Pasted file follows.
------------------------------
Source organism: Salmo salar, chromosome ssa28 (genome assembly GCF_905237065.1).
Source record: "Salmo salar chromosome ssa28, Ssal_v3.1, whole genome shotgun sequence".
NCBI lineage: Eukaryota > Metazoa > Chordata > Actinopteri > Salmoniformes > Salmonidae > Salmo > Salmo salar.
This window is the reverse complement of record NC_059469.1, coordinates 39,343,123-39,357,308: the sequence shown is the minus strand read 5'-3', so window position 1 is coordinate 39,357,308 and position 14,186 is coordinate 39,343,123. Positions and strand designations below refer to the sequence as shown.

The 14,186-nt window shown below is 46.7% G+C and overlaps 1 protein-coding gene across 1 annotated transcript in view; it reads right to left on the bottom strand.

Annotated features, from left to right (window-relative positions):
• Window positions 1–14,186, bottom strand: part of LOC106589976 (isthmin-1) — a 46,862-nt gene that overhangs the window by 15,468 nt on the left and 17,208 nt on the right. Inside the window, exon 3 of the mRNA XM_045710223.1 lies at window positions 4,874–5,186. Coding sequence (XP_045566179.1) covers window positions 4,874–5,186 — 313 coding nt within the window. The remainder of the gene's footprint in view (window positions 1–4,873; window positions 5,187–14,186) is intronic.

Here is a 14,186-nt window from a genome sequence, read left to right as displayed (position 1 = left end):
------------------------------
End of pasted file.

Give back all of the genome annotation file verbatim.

Source organism: Salmo salar, chromosome ssa28 (genome assembly GCF_905237065.1).
Source record: "Salmo salar chromosome ssa28, Ssal_v3.1, whole genome shotgun sequence".
NCBI lineage: Eukaryota > Metazoa > Chordata > Actinopteri > Salmoniformes > Salmonidae > Salmo > Salmo salar.
This window is the reverse complement of record NC_059469.1, coordinates 39,343,123-39,357,308: the sequence shown is the minus strand read 5'-3', so window position 1 is coordinate 39,357,308 and position 14,186 is coordinate 39,343,123. Positions and strand designations below refer to the sequence as shown.

The 14,186-nt window shown below is 46.7% G+C and overlaps 1 protein-coding gene across 1 annotated transcript in view; it reads right to left on the bottom strand.

Annotated features, from left to right (window-relative positions):
• Window positions 1–14,186, bottom strand: part of LOC106589976 (isthmin-1) — a 46,862-nt gene that overhangs the window by 15,468 nt on the left and 17,208 nt on the right. Inside the window, exon 3 of the mRNA XM_045710223.1 lies at window positions 4,874–5,186. Coding sequence (XP_045566179.1) covers window positions 4,874–5,186 — 313 coding nt within the window. The remainder of the gene's footprint in view (window positions 1–4,873; window positions 5,187–14,186) is intronic.

Here is a 14,186-nt window from a genome sequence, read left to right as displayed (position 1 = left end):